By Edward Nawotka
Yes, it still happens…and not just in Texas. Books continue to get banned in the United States. Believe it. As a teenager in Detroit I remember the consternation that filled a librarians face when I requested a copy of Lolita to read and was duly informed that it was deemed “inappropriate” reading material for the citizens of Wayne County. This, from a city that routinely allowed blocks of it to get burnt to the ground every night before Halloween…it makes you wonder about the very idea of local government.
The following map offers a look at where in the US books have been banned and challenged in the past several years, from 2007 to the 2010.
This week is Banned Book Week and among the various things being done to mark this inauspicious occasion Penguin Classics On Air radio series is offering a discussion of banned books this week. Penguin Classics Editorial Director, Elda Rotor, and features uber-librarian Nancy Pearl talking about Harry Potter, Huckleberry Finn, Lady Chatterley’s Lover and other titles readers have found too hot to handle. They also discuss the difference between a banned and challenged book and the process of how a book comes to be banned or challenged.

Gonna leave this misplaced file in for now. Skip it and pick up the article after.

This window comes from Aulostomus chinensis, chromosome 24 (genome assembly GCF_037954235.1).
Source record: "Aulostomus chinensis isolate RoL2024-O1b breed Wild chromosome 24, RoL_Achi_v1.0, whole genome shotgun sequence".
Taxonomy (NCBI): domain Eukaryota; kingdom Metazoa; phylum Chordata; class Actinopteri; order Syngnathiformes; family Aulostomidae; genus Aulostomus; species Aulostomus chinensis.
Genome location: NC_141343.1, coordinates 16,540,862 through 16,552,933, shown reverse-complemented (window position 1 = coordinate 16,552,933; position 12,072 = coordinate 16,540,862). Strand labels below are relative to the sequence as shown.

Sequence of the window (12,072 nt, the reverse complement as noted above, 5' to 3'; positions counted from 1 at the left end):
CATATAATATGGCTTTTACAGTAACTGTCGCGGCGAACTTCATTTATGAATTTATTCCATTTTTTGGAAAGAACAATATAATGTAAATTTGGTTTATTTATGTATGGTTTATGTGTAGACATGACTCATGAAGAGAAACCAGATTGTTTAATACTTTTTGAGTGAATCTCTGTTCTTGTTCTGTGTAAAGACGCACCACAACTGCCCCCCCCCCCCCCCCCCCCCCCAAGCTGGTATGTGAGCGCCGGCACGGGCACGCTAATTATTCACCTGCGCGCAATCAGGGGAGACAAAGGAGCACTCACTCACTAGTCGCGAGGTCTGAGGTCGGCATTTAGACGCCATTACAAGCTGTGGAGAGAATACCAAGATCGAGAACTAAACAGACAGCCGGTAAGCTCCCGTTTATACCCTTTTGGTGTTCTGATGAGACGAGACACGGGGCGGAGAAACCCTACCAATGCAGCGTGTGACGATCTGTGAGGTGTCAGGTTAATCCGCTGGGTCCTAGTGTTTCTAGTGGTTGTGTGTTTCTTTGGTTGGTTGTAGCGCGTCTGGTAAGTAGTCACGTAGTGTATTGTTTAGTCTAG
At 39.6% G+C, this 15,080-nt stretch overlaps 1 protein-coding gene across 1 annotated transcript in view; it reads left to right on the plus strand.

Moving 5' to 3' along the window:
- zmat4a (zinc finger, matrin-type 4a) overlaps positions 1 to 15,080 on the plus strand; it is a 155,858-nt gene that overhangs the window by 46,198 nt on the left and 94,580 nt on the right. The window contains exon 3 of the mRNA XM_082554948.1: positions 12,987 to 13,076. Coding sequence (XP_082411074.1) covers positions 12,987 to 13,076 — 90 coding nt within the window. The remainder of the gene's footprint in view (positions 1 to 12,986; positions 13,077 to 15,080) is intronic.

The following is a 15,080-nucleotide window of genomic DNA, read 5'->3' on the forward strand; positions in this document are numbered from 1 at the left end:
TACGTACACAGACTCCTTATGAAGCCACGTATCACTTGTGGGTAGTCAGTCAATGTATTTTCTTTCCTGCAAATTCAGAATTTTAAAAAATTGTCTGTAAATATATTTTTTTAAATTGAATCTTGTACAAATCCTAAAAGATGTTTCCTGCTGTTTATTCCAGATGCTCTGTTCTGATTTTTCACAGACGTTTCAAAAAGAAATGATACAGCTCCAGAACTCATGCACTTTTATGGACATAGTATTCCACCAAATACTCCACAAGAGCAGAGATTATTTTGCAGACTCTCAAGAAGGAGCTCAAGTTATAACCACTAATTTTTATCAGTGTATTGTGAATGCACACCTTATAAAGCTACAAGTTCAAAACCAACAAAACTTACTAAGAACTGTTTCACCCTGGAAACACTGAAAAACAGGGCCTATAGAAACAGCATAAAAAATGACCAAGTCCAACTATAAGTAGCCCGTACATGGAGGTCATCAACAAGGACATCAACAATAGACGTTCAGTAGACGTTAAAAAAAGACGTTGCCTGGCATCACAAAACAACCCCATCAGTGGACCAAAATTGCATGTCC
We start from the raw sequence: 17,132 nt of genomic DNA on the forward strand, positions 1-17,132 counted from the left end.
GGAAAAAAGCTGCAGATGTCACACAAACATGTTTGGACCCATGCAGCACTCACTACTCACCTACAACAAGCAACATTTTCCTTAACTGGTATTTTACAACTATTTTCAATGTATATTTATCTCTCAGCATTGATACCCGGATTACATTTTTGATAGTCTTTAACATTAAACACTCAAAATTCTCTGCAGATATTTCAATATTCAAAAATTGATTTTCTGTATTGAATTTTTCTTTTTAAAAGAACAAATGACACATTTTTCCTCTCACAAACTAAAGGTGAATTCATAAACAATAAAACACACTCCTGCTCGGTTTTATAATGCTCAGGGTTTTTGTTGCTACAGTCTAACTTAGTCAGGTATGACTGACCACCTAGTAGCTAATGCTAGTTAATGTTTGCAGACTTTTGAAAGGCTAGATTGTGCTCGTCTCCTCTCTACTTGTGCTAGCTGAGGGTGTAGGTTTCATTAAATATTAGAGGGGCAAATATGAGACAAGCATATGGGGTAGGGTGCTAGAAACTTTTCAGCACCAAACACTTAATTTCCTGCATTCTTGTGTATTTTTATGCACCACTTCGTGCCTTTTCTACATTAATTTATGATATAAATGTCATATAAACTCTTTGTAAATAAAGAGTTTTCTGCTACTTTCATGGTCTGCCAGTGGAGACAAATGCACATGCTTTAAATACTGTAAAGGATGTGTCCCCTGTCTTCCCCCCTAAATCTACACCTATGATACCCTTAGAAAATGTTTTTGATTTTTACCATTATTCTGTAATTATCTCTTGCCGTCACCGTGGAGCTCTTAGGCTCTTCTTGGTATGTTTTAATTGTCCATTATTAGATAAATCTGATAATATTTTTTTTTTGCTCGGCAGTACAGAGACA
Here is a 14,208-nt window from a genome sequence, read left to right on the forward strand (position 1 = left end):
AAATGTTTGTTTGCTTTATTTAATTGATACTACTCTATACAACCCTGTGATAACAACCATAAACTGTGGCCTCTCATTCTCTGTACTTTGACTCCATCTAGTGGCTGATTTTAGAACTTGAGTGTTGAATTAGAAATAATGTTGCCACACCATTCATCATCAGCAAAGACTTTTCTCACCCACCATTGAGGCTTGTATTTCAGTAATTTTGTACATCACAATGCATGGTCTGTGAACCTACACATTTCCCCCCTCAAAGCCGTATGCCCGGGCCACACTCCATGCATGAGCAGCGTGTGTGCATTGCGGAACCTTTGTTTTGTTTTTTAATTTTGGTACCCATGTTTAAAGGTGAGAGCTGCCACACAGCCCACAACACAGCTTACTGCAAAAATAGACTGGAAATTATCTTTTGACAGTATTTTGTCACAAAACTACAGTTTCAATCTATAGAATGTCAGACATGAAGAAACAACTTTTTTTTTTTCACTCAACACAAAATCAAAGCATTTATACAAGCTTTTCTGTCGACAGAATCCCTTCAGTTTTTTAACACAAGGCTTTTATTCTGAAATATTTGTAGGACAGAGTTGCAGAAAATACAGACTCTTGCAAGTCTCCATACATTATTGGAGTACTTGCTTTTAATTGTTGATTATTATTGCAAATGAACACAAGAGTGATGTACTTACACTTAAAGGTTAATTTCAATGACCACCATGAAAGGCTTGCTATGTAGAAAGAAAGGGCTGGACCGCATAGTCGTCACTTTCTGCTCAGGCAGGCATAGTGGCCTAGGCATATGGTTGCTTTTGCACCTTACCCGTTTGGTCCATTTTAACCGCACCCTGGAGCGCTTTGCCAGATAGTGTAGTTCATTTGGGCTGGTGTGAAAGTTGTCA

Also starring in this episode of Penguin’s ongoing book chat podcast is Rick Wartzman, author of Obscene in the Extreme: The Burning and Banning of John Steinbeck’s Grapes of Wrath (PublicAffairs). Here, Wartzman talks about “the crucial impact politics and reader climate have on why some books turn into scandals, paying particular attention to the nationwide uproar surrounding Grapes of Wrath and Gretchen Knief, the lone librarian who stood up against its banning and burning in the 1930s.
I sincerely hope there’s a library named after Ms. Knief. If not, there should be. (You can read a short appreciation of Knief and discussion of banned books at The Red Room here.)